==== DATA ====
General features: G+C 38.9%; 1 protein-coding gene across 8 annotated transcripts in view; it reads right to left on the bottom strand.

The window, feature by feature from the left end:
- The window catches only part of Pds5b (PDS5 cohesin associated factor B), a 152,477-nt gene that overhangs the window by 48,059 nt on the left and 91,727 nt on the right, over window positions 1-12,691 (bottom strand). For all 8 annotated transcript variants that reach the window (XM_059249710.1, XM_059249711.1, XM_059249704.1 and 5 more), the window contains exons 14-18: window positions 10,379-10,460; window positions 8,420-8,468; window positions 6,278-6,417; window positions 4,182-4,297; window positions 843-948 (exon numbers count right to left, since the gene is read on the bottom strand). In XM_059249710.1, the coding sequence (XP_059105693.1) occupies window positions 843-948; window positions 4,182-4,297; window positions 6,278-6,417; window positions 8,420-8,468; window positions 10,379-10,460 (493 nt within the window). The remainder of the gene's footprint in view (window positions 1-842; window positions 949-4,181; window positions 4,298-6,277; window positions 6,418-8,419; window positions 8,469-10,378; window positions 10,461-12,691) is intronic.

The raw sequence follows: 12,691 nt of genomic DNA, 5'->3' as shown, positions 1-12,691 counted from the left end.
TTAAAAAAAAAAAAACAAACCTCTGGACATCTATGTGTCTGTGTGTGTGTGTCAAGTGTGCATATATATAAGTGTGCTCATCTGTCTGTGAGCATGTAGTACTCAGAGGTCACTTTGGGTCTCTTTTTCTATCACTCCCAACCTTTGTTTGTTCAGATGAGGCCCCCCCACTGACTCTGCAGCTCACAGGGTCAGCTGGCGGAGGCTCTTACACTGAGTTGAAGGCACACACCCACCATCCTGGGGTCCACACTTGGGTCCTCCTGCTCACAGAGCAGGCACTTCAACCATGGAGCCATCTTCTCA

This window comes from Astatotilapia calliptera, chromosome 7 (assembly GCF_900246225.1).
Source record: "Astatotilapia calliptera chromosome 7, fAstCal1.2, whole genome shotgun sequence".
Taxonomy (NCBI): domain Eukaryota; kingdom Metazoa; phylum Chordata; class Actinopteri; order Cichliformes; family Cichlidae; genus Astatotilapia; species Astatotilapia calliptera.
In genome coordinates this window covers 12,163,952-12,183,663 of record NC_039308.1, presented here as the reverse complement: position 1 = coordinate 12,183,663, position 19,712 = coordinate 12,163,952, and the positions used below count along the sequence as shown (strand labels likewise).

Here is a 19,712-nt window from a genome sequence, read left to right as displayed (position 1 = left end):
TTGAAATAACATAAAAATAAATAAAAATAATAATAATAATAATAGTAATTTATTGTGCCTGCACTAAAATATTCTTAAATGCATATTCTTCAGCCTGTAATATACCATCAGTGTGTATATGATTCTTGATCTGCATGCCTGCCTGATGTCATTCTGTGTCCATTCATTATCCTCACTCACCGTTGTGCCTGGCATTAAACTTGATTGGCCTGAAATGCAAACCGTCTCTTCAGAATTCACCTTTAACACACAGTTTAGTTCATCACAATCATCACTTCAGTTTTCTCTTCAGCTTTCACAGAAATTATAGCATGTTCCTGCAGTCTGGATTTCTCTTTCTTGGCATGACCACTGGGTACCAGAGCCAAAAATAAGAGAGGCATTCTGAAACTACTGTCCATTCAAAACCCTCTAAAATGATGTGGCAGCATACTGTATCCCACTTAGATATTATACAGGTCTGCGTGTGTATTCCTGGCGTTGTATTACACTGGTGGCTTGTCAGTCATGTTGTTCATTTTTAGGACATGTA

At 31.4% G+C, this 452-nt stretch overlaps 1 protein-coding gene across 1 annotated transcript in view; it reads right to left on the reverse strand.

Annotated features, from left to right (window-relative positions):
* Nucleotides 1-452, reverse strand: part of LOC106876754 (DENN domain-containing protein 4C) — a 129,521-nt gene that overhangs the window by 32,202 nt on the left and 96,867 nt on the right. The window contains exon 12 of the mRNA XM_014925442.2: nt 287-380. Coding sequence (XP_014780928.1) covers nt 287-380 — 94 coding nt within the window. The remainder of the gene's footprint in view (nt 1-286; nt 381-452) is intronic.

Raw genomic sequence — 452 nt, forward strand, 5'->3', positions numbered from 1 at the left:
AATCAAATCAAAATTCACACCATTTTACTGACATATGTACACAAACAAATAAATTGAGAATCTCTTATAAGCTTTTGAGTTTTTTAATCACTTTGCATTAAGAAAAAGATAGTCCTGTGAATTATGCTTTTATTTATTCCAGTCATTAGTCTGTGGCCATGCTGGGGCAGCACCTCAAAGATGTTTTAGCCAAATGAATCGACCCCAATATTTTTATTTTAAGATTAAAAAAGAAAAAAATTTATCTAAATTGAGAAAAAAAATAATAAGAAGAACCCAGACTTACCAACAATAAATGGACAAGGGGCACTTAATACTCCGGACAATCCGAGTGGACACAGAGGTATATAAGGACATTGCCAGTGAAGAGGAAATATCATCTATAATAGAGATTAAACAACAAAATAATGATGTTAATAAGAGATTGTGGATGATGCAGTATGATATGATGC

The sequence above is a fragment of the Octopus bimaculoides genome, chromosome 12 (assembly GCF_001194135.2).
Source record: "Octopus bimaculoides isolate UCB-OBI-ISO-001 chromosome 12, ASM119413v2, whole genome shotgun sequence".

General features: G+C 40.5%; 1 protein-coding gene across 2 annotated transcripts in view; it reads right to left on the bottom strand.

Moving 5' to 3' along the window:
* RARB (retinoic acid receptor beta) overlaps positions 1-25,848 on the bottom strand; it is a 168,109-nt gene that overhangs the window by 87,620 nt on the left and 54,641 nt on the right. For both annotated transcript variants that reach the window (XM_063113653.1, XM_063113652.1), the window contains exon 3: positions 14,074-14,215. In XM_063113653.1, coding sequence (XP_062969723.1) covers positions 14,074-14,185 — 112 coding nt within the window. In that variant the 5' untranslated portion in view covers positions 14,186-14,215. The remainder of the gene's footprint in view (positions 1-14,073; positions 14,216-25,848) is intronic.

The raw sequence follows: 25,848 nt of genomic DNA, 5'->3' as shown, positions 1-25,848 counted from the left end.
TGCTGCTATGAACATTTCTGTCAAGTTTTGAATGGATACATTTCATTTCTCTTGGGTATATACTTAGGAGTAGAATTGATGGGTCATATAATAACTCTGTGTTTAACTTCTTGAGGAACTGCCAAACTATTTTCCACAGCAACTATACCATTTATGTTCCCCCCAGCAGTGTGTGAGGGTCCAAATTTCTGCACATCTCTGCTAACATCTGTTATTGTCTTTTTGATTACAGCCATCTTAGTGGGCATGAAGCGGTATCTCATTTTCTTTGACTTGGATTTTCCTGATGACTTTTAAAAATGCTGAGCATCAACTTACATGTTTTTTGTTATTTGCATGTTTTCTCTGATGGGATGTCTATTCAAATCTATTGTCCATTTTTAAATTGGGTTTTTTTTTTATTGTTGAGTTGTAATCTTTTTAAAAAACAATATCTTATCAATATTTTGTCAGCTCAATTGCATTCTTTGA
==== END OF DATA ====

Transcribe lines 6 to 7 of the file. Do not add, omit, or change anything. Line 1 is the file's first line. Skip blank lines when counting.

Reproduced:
This window comes from Astatotilapia calliptera, chromosome 7 (assembly GCF_900246225.1).
Source record: "Astatotilapia calliptera chromosome 7, fAstCal1.2, whole genome shotgun sequence".